TV Coax cable next to building blocks truning black

I have just replaced some TV coax which ran behind a U shaped plastic channel from my ground floor to my attic (2 storey house)
The downstairs wall is built using white bricks. The upstairs wall is built using a grey/blue block which has a finer texture and lighter colour than normal breeze block.
It would appear that the side (if you can have that for a round object) of the cable which touched the blocks has turned black, and the plastic sheathing is much more brittle than the cable which touched the bricks, some of which is like new.
This in itself has not been a problem and the cable worked fine, for the 25 years (or so) that it has been in place. It would appear to have a central copper conductor, but the outer braiding looks as if it could be aluminium. There was also a foil. The main reason for replacing the cable was that I wanted to run a CAT 5 cable next to it, and the easiest way of doing this was to use the old cable to pull through the two new ones.
What is worrying me is how many mains cables I have which are also next to these blocks and may be deteriorating in the same way. Is anyone aware of cables chemically reacting with building blocks?
--

Michael Chare



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Michael Chare wrote:

Your coax should have been black. Black coax is uv proofed and rated for outdoor use, the other colours arent.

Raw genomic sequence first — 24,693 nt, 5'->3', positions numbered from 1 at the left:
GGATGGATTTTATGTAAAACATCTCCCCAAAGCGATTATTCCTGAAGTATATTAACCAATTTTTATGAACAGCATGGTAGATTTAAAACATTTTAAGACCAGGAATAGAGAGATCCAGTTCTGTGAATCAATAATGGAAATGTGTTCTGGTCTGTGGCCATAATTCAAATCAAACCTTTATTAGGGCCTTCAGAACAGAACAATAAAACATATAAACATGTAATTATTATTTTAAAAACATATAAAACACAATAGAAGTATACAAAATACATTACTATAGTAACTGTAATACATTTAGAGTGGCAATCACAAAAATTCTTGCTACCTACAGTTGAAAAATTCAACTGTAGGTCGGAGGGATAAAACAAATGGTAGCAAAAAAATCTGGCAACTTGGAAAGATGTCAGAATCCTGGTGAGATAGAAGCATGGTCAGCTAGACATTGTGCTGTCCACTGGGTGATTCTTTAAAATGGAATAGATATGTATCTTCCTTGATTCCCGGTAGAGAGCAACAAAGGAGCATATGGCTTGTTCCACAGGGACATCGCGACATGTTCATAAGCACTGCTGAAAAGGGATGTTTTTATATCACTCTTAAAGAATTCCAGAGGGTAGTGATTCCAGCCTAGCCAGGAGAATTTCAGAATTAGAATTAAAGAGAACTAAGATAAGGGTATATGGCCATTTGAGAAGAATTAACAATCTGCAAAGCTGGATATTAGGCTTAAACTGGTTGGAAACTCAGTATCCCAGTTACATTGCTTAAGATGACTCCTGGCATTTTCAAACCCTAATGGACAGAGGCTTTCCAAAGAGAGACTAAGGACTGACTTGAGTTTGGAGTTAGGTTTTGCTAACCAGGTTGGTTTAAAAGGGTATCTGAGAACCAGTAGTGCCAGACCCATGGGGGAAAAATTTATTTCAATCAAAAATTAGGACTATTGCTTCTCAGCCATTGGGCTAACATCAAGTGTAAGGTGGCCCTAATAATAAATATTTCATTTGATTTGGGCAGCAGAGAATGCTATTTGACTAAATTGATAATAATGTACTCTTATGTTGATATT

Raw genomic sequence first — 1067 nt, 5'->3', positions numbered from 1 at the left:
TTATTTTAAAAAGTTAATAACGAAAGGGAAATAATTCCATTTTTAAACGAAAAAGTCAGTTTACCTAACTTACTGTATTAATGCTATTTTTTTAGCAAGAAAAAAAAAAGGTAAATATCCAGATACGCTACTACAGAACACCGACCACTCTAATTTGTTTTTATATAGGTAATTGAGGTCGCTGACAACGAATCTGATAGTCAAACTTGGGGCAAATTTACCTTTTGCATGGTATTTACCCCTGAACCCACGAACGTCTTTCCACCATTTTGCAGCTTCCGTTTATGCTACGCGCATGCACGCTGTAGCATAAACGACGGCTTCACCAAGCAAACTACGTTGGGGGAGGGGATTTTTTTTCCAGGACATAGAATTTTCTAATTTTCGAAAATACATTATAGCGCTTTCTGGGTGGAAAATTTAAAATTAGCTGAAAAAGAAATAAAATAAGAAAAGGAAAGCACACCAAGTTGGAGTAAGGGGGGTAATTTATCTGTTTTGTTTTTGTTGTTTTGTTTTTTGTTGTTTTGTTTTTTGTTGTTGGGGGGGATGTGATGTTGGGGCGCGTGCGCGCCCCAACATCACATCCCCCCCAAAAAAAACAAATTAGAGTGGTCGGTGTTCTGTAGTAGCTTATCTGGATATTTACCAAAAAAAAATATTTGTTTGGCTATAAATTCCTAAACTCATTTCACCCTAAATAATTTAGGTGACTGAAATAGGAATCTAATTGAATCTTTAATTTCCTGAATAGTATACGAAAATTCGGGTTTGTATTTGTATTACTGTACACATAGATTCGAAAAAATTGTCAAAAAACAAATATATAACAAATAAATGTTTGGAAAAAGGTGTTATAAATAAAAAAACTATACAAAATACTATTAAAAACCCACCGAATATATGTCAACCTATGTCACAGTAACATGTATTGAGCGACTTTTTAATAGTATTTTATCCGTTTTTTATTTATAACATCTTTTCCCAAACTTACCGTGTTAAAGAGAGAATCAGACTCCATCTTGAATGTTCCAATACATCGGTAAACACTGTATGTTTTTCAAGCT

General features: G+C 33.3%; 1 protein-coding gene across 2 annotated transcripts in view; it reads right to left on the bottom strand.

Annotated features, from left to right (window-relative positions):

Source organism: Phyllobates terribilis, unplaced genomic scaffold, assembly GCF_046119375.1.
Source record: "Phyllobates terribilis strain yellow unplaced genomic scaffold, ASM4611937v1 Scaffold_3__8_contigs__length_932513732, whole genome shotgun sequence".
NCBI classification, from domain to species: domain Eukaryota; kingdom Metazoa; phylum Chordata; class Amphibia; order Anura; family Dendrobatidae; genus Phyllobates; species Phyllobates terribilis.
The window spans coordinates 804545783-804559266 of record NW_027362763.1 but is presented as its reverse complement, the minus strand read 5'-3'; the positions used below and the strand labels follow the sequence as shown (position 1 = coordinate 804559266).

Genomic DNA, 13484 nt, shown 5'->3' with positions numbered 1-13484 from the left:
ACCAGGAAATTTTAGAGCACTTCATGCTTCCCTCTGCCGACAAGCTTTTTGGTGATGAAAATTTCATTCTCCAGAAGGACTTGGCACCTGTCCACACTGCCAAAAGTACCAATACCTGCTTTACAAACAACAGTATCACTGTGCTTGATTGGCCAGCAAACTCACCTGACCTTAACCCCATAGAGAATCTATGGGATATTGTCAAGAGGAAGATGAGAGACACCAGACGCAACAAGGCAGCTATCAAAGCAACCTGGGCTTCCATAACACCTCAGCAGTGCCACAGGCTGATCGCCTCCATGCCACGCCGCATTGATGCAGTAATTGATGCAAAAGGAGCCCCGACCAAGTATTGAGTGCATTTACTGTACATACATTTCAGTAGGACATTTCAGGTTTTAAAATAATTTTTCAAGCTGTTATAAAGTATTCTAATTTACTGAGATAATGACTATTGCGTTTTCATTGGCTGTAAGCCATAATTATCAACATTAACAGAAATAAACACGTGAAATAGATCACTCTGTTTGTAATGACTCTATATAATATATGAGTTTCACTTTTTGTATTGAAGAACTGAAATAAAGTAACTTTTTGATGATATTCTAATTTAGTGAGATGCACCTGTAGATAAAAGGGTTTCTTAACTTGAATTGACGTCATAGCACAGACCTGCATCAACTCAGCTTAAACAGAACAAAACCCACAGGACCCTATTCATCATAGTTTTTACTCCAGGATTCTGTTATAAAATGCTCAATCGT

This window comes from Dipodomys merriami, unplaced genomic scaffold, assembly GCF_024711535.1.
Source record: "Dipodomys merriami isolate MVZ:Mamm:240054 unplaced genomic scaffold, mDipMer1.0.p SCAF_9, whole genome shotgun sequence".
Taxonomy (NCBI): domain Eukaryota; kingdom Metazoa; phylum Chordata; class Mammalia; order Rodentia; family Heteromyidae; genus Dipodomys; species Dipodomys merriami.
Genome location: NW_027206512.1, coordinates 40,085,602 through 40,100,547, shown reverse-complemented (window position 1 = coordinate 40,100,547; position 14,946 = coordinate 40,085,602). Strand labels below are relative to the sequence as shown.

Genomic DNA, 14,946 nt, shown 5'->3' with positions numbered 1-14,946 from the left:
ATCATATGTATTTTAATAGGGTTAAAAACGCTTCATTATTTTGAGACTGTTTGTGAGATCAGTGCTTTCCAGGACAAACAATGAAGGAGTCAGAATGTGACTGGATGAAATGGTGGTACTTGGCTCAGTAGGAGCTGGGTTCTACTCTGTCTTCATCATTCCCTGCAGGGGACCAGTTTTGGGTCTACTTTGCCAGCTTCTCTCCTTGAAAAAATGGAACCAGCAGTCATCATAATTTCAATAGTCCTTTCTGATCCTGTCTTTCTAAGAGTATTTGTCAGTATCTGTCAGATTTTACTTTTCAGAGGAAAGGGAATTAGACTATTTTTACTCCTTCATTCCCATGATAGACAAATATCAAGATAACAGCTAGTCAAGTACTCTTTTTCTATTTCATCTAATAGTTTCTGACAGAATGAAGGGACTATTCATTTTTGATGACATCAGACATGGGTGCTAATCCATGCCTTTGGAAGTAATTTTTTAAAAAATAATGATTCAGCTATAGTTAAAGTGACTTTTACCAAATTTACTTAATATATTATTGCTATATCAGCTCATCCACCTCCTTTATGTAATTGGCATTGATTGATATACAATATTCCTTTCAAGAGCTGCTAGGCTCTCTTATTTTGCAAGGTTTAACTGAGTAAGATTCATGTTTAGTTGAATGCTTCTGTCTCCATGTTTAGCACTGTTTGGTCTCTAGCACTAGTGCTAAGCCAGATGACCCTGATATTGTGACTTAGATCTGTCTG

PVC T&E can occasionally go brittle and fall apart outdoors, though it usually doesnt. The solution is to paint it with gloss paint. No undercoat, just gloss straight on. This uv proofs it.
NT
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Not with blocks. It reacts with polystyrene insulating blocks or chips. But who knows what the blocks were made of?
Bill
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If it really is 25 years old it is long overdue for replacement anyway. As far as the mains wiring is concerned that is well overdue for professional testing in any case.
--
Peter Crosland



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If the mains wiring is PVC then 25 years is nothing, it doesn't need replacing unless someone has damged it. If it's rubber then it will perish in time. So-called professional testing just involves an insulation test, nothing complex. If no fuses have blown or circuit breakers tripped then I wouldn't give a professional the invitation to make you feel you need a rewire.
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Lightweight foamed fly ash based block possibly Thermalite?

Fixed wiring is not being moved to cause flaking off or detachment of the sheath so very unlikely to be a problem. Also mains cable is somewhat thicker and more robust than coax. AFAIK there is no identified problem for you to be concerned about but at twentyfive years old your installation perhaps ought to be inspected and tested.
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